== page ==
Camarinas, Ceis Islands, Baiona

Time always seems to be against us and the huge distance down the Spanish and the Portuguese coastline was still ahead before we could reach the Med. We had hoped to be in Gibraltar by June but that wasn’t looking likely at the pace we were going so we decided to up the tempo and have a few day hops.

It’s hard though, you want to stay in all these wonderful places and explore (we could spend a week in each of them) but we don’t have the money to do so. The time we’ve allocated to this trip isn’t really set in stone but it’s not ten years that’s for sure. At some point we need to head back to work to pay it all off.

We keep bumbling into people who’ve been out cruising for ten or fifteen years and while it’s always great to hear their stories and get their advice we aren’t doing the same thing. Comments like “why are you rushing?” or… “You should head back north, you’ve missed some of the best bits!” really don’t help us but I never have the heart to explain that we’re not retired and living off a nice fat pension.

So… with that in mind we needed to press on and hammer away at the miles. We left A Coruña (which was hard as we loved it) and headed south.

The distances between the ports we’d chosen were quite long for day hops. This meant early mornings, long days, and late arrivals.



First up was Camarinas. We had a good sail down the coast, but needed to motor the afternoon due to the wind dropping which we always hate.

Camarinas2We followed a Swedish yacht who also left A Coruña the same morning. It’s great watching them on AIS as you get a good feel for how they enter a marina and it’s a good sanity check if your route closely follows someone else.

Anyhow we noticed they hadn’t gone into the marina but were anchoring. Great idea! Save a bit of cash, no hassle docking that evening or the next morning. We hadn’t really found anywhere to anchor up until now so really loved pulling into the bay and dropping the hook.


A lot of people worry about the anchor holding and seem to have a lot of hassle getting it to set but we followed the advice we’d learn’t in Sydney on our courses and luckily had no issues. The feeling of gently swinging around in the wind, away from everyone really is something we both loved. We had a great night people watching on deck and looking at the A+ views over a few cold beers and some dinner we knocked up.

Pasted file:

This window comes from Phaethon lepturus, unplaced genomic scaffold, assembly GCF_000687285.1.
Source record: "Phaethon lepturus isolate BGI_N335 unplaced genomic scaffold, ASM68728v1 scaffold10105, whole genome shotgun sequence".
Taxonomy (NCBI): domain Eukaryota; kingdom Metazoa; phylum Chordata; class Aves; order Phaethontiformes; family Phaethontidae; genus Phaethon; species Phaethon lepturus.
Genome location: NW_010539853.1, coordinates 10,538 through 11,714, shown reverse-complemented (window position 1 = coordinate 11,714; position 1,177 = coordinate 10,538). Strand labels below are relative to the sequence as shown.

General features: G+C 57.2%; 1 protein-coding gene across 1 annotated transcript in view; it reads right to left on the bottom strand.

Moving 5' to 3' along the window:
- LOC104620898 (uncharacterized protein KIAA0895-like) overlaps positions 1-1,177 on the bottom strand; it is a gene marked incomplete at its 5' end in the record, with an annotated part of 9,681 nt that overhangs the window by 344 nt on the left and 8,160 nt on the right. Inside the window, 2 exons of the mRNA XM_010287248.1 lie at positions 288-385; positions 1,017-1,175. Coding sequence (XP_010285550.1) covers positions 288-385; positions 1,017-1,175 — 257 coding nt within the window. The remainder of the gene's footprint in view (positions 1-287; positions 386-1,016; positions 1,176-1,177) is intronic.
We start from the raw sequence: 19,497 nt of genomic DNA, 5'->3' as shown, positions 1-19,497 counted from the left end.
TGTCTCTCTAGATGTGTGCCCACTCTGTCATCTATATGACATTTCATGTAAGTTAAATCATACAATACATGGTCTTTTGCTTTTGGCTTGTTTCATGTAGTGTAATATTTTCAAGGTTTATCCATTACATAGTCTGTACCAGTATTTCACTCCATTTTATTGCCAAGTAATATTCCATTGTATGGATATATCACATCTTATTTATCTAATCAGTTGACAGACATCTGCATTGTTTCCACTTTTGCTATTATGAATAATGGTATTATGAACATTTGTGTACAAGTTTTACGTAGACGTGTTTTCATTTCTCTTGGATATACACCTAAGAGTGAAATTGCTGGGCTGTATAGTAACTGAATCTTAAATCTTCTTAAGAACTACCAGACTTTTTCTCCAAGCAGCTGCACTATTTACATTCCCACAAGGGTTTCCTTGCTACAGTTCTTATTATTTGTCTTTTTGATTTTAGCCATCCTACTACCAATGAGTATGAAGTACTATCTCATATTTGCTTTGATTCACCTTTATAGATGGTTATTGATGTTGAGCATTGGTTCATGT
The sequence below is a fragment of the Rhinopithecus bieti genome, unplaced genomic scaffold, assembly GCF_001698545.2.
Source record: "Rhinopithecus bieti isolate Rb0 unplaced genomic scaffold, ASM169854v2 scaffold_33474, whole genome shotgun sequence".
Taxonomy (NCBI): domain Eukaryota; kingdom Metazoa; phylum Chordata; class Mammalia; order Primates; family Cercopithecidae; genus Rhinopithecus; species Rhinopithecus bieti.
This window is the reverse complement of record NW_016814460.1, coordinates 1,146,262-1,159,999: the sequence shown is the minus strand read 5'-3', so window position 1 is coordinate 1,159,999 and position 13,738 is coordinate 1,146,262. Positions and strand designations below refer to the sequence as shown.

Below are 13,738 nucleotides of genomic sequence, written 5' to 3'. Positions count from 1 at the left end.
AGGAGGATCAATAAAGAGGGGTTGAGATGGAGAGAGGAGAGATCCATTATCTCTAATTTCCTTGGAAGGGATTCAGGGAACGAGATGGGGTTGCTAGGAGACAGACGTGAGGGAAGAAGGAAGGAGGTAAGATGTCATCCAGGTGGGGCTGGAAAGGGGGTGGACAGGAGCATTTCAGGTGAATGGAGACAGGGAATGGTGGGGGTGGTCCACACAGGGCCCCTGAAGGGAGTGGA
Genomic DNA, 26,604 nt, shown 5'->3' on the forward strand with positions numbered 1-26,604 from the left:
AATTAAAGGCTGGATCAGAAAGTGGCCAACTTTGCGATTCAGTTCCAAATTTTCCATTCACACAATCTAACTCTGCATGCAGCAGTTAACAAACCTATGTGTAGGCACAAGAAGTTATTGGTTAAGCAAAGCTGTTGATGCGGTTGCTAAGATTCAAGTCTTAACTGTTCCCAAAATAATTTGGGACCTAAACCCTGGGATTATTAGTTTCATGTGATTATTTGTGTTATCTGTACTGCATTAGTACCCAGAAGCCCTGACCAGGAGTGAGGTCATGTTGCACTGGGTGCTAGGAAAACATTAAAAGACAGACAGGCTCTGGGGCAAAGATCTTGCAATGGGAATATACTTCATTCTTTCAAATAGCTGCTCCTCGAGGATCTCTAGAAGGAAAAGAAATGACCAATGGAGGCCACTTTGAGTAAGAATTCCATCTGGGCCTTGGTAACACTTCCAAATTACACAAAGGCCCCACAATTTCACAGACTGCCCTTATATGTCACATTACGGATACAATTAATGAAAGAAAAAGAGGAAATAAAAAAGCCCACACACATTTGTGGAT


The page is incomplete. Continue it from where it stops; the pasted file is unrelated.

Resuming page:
Ceis Islands

The next morning we had to be up at day break for the long hop down to the Ceis Islands near Vego. I’d read a few less-than-positive things about Vego so the small islands of Ceis sounded a far better prospect. It was a tiring day, and we didn’t get to the island until just before sunset, but wow was it worth it! We had the whole anchorge ourselves with an amazing view.




Just as we were heading to bed around 10ish Spanish customs decided to turn up. They were really friendly though and kept saying how they all watched the Australian show ‘Border Control’ but couldn’t work out why everything was so full on there. They seemed to prefer their far more relaxed methods and liked avoiding paperwork whenever possible.

Next morning we only had a short hop over to Baiona so could have a relaxed breakfast looking out over our anchorage.


The sun was shining and the beach looked far too inviting for Helen who decided she wanted to swim over.


Having tested the water (which I didn’t think felt too bad) she went for a wetsuit. I thought she was just being a bit of a girl about the whole thing so dived in after her just wearing my shorts.

BIG mistake.

The water might have been quite mild on the surface but was freezing when in and totally took my breath away. We aimed for the beach, which now seemed about ten times further away than from the swim platform. I was getting seriously cold, probably colder than I ever have been in water so after 3-4mins, and getting about 1/3 of the way, we turned back (who’s the girl now right?). Maybe we’ll save the swimming until we’re in the warmth of the Med.